Copy That?

Copy That?
I swear this thing used to work...

I just drove home through a stormy Pacific Northwest highway from a long, crummy ER shift, and I feel like I've been stuck in a washing machine full of clogs all day. Not only did I have no idea what was wrong with most of my patients, but nearly every client resisted my advice to one degree or another. Too much of that kind of stuff builds momentum towards medical nihilism, so I was glad to chill out to a carefully curated playlist of Ethiopian Soul music on the local jazz radio station.

Normally, I take pride in my ability to communicate under difficult circumstances, but I may as well have been speaking Elvish for all the good it did today. I don't think most of my clients picked up what I was putting down.

My armchair-psychologizing guess is that they didn't like the news being delivered. A crude translation would be your animal's prognosis is dogs**t. It's an understandably difficult pill to swallow when there's very little hope of a happy outcome. But it's not a lot of fun trying to pry open mouths and force the bitter news down their throat.

There are some things people won't accept. In government, it's called the Overton Window: the range of policies palatable enough to be discussed publicly. We probably all have our own individual Overton Windows (for example, I will not hear any praise of Sammy Hagar-era Van Halen), but for many of my clients nowadays, the ultimate mortality of their pet seems solidly outside this realm. No matter how many times I stated that the prognosis was bad, it wasn't likely to get better, and the available economic resources weren't sufficient to move the needle very far, I was met with the same answer "We want to give them a chance".

I totally get that, but it's not the way I see it. I get it if you're a naive pet owner who has built up a story in their head about how they owe their pet a fighting chance, because that seems like something you'd see in a movie. But failing organs have never seen Rudy. If you're in a veterinary clinic for advice, it might be worthwhile to have your ears open.

Some people are unwilling, unready, or unmotivated to listen. They can't. It's not their fault. The concept that they have an Overton Window might actually be outside their Overton Window. But I can only do so much to explain the harsh reality of life to someone with closed ears. Eventually, after answering the same question half a dozen times, I need to move one.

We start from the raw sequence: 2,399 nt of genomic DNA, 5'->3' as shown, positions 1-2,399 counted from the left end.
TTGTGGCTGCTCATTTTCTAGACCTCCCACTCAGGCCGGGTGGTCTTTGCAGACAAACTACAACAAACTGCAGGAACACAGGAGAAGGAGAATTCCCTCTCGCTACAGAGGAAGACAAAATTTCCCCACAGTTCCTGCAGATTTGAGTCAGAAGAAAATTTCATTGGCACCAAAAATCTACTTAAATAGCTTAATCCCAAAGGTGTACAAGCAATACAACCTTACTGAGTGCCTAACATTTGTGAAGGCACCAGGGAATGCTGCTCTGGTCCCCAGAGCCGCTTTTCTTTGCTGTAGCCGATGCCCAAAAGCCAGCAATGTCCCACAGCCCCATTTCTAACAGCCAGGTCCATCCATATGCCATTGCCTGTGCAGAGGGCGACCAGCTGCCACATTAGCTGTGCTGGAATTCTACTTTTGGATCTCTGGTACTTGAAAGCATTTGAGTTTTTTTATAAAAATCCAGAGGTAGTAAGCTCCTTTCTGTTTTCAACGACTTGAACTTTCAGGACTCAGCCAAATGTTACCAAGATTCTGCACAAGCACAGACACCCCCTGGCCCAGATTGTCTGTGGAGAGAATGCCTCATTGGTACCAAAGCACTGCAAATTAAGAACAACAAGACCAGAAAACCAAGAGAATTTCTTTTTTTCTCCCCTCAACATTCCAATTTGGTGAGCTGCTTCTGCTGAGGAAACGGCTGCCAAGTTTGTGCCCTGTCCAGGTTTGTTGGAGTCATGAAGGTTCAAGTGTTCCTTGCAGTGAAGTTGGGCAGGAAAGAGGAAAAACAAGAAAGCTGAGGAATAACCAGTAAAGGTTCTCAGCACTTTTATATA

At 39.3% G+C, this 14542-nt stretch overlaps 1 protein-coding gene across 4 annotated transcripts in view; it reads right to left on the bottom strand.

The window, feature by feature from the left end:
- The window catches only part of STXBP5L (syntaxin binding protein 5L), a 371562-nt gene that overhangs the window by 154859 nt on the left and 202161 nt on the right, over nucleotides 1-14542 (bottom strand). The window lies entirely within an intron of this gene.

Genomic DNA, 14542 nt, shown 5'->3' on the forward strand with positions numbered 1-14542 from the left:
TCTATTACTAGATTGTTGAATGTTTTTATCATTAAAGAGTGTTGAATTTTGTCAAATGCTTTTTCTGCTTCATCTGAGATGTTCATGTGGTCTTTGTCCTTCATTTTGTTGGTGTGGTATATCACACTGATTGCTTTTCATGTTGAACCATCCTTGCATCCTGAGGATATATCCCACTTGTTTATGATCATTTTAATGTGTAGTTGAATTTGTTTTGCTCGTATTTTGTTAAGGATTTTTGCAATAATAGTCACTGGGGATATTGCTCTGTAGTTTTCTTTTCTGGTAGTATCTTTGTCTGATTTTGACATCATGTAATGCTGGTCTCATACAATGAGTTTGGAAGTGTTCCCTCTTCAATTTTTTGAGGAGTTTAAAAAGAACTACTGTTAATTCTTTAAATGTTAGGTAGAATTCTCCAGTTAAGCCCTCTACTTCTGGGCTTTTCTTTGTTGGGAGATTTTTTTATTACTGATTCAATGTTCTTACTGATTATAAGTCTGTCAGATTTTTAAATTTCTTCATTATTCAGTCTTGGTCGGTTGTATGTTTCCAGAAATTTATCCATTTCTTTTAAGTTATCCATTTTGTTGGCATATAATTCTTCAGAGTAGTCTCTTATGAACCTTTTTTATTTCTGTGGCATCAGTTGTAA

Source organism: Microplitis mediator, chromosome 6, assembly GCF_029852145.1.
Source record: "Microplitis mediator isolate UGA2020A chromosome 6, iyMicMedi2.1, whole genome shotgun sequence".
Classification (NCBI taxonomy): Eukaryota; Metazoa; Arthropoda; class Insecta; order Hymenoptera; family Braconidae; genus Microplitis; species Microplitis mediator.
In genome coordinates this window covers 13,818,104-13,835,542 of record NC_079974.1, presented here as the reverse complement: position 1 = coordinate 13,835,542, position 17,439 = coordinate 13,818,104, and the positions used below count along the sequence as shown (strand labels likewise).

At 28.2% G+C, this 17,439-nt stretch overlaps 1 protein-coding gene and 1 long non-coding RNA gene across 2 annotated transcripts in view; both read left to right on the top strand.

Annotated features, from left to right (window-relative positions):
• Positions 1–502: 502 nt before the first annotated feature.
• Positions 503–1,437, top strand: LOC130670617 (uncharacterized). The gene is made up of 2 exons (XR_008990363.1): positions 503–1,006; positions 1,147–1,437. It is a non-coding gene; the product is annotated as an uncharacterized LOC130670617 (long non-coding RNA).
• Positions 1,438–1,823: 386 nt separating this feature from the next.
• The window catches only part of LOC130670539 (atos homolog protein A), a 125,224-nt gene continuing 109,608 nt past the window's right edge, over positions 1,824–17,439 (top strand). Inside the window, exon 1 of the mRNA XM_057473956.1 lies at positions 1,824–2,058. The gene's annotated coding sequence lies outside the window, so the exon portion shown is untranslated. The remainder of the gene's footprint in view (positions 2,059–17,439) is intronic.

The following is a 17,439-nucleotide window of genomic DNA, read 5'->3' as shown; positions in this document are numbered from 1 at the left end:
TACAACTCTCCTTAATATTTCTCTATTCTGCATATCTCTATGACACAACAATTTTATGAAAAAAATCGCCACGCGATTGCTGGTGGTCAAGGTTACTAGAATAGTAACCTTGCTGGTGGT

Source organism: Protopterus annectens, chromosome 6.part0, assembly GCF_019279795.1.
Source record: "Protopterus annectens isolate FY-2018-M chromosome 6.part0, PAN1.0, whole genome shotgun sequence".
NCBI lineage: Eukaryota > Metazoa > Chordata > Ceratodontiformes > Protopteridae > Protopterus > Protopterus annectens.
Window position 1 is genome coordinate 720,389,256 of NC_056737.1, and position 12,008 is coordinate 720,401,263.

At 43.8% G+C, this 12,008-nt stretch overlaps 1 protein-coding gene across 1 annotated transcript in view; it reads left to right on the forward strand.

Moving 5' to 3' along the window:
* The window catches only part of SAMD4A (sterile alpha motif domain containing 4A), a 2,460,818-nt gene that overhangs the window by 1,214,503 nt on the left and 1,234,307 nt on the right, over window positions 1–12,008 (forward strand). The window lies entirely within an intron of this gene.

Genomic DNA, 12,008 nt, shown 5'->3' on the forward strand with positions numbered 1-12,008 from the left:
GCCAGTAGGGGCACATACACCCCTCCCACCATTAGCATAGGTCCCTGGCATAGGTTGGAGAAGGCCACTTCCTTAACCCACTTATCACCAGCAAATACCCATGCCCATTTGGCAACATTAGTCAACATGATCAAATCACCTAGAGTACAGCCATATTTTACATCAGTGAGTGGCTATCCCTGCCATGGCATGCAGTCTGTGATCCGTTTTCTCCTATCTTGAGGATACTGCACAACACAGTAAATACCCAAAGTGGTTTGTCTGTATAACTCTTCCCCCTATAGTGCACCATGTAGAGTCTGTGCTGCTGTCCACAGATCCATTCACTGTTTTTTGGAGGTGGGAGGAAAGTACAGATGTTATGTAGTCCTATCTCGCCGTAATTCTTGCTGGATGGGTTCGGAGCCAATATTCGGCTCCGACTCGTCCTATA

In John Steinbeck's The Log from the Sea of Cortez, a travelogue with his friend Ed Ricketts, he tells a story of how Ricketts got off a train in Indianapolis and started walking south. He just wanted to walk south. He was a weird guy. But he'd stop in for lunch at some hamburger joint along the way, and some friendly townsperson would ask him what he was doing, and when he answered honestly ("Just walking south, no reason") they nearly always kicked him out for being a lunatic. Eventually he learned to tell say that he had lost a bet instead, which was always met with a chuckle and some hospitable gesture.

You can't get through to everyone. Some people really don't want to hear the truth. There are plenty of people looking for a life of blissful ignorance, preferring to take the blue pill and eat steak for the rest of their life. But medicine (and every other attempt to solve problems in the world) requires an acceptance of the truth. That's your starting point. You open your ears, and your eyes, and your ampullae of Lorenzini (if you're a shark), and start to take it all in.

It's all good. In part or in whole, we'll keep on trucking. We've been doing it for 4 billion years.

Greg Bishop

Greg Bishop

A veterinarian with unquenchable creative impulses. Unquenchable? Hmmm... creative "tendencies"? Well, it depends on how well I slept last night. Also a writer, illustrator and whatever-elser.